Beautiful buildings in Greece
  Since all the ancient ruins scattered throughout the city were free this weekend, we stopped at various ones to admire the architecture.

Next, we headed east - toward Lykavittos Hill, which is now the highest point in Athens (it was the Acropolis when the city was smaller) which I was sure would offer amazing views of the city.

Taking a slight detour, we found the Hertz rental car place that we would be picking up our car in a few days.  Since we had to be there at 8 AM, I didn't want to have to get up extra early in case we couldn't find it.  We began our "hike" up the mountain and eventually reached the point where we had to take the cable car to reach the top.  I expected it to be cheap, but it turned out to be 6 euro for a round trip ticket - and all there was at the top was a small church and a restaurant!  It must be a really good church, that's all I can say.

Roman forum and Acropolis at night

The slow-moving cable car reached the top of the hill and we were greeted with strong winds and chilly air, which we expected.  The views up there were indeed incredible - you could see all the way to Piraeus and the Aegean Sea and to the mountains in the other directions.  The Acropolis stood out clear as day with the city sprawled around it.  What a sight to see!

When we had our fill, we took the cable car back down and just spent some time walking through the city.  We found ourselves back in the Plaka as some rain started falling down.  Smelling the good food, we both got take away gyros (I ended up going back for seconds) and checked out the shops.  Our night ended back at Mars Hill, where we could see the city lit up around us; the Acropolis the glowing beacon in the center of it all.

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Temple of Olympian Zeus
Temple of Olympian Zeus
The Parthenon
The Parthenon
Ancient Agora
Ancient Agora
Lykavittos Hill from the Acropolis
Lykavittos Hill from the Acropolis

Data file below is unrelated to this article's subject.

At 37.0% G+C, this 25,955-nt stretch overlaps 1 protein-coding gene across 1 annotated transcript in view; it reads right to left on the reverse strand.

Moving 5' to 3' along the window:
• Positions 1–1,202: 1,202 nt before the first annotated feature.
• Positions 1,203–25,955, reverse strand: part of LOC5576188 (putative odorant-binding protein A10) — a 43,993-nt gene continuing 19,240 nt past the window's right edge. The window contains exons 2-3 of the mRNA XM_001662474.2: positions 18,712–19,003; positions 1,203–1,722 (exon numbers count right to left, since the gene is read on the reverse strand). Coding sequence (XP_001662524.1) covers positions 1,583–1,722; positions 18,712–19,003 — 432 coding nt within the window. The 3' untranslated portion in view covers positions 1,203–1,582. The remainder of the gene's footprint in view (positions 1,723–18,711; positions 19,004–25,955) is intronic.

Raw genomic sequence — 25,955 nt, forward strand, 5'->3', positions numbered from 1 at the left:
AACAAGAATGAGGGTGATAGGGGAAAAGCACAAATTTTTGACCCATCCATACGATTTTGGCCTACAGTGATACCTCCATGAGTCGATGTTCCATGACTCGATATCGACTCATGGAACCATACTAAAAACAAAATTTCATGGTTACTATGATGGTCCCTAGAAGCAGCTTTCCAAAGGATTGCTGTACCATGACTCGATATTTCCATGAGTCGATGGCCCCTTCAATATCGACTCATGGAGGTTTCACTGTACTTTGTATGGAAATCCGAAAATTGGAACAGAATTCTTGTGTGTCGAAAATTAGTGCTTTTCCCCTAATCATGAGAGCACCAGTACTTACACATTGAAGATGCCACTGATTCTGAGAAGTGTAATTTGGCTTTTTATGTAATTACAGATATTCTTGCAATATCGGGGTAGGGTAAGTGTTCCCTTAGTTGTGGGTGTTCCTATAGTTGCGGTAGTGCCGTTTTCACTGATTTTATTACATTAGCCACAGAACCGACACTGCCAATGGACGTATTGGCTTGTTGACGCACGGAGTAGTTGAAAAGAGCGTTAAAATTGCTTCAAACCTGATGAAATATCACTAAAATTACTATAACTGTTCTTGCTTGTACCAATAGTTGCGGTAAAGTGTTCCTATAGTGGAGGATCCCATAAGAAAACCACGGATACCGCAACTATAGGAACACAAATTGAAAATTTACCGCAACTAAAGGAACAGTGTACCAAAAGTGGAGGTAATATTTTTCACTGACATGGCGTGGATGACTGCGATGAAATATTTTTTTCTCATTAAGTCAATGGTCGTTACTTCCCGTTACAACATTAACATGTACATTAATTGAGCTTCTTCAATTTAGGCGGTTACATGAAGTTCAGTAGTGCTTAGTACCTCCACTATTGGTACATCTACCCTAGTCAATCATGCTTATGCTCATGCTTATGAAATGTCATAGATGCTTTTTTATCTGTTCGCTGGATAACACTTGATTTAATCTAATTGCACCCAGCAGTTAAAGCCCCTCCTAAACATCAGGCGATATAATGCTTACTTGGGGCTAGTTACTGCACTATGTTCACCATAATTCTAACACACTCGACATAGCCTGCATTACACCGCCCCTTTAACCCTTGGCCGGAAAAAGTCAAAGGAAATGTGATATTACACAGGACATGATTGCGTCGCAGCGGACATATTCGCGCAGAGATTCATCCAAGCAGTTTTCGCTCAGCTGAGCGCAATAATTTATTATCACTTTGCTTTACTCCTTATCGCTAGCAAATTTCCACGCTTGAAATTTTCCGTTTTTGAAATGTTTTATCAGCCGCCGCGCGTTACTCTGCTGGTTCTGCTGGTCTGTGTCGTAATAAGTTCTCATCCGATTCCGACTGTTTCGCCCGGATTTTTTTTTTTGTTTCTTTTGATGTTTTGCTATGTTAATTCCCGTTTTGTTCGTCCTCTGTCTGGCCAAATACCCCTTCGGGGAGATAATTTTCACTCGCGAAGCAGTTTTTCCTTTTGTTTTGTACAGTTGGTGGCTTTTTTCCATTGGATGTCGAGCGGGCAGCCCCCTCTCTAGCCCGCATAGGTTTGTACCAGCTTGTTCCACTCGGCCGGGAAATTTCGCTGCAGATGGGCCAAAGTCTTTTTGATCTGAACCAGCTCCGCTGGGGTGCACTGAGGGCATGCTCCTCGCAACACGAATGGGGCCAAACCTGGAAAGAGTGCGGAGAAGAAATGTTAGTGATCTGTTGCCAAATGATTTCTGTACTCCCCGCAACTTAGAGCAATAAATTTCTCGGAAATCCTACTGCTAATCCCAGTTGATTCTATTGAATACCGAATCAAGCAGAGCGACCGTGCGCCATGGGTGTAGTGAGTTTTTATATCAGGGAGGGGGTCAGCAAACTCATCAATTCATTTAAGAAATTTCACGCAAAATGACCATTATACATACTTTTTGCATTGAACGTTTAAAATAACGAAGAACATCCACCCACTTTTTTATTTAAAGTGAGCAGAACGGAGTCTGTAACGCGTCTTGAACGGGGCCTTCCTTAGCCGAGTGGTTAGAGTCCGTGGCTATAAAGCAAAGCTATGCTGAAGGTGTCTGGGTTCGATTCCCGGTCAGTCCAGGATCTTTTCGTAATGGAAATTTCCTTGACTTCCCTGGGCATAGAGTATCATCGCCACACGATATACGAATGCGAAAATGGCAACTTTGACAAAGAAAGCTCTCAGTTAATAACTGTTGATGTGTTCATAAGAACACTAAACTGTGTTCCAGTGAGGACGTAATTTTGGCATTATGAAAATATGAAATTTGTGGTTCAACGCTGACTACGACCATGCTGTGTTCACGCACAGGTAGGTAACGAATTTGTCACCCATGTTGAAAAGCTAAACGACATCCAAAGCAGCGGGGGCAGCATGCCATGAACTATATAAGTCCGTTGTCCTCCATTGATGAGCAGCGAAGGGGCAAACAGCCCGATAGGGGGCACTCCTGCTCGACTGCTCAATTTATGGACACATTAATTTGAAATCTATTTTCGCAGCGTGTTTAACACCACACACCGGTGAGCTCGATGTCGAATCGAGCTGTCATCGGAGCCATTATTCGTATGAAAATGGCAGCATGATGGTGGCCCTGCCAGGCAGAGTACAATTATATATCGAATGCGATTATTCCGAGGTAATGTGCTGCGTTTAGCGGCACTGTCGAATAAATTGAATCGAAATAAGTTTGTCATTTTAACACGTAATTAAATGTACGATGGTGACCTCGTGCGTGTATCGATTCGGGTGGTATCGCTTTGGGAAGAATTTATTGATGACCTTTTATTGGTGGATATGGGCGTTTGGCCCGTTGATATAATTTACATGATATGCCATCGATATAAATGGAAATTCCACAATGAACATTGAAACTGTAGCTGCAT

The Acropolis from Lycabettus Hill
The Acropolis from Lycabettus Hill
Beautiful buildings in Greece
Beautiful buildings in Greece
Roman forum and Acropolis at night
Roman forum and Acropolis at night
On the Acropolis
On the Acropolis
The Parthenon
The Parthenon
Temple of Olympian Zeus from the A…
Temple of Olympian Zeus from the …
Lykavittos Hill
Lykavittos Hill
The Parthenon
The Parthenon
The Parthenon
The Parthenon
Dionysos Theatre
Dionysos Theatre
Temple of Olympian Zeus
Temple of Olympian Zeus
Temple of Olympian Zeus
Temple of Olympian Zeus
Temple of Olympian Zeus
Temple of Olympian Zeus
Athens statue
Athens statue
Athens statue
Athens statue
Mars Hill
Mars Hill
The Parthenon
The Parthenon
The Erechthion
The Erechthion
The Erechthion
The Erechthion
The Herodeion
The Herodeion
Fallen column at the Temple of Oly…
Fallen column at the Temple of Ol…
A Corinthian column
A Corinthian column
Olives!
Olives!
Temple of Hephaestus - can you see…
Temple of Hephaestus - can you se…
The Acropolis
The Acropolis
The Ancient Agora
The Ancient Agora
The Ancient Agora
The Ancient Agora
The Ancient Agora
The Ancient Agora
The Ancient Agora
The Ancient Agora
The Ancient Agora
The Ancient Agora
The Acropolis
The Acropolis
Panathinaiko Stadium
Panathinaiko Stadium
Marathon runner made out of glass
Marathon runner made out of glass
The Acropolis at night
The Acropolis at night
The Acropolis from Lycabettus Hill
The Acropolis from Lycabettus Hill
On Lycabettus Hill
On Lycabettus Hill
The Acropolis at night
The Acropolis at night
Panathinaiko Stadium from Lycabett…
Panathinaiko Stadium from Lycabet…
Athens from Lycabettus Hill
Athens from Lycabettus Hill
The little church on Lycabettus Hi…
The little church on Lycabettus H…
Athens from Lycabettus Hill
Athens from Lycabettus Hill
Walking the Plaka
Walking the Plaka
Beautiful buildings in Greece
Beautiful buildings in Greece
Beautiful buildings in Greece
Beautiful buildings in Greece
Greek ruins in the middle of the c…
Greek ruins in the middle of the …
Athens
photo by: Johnpro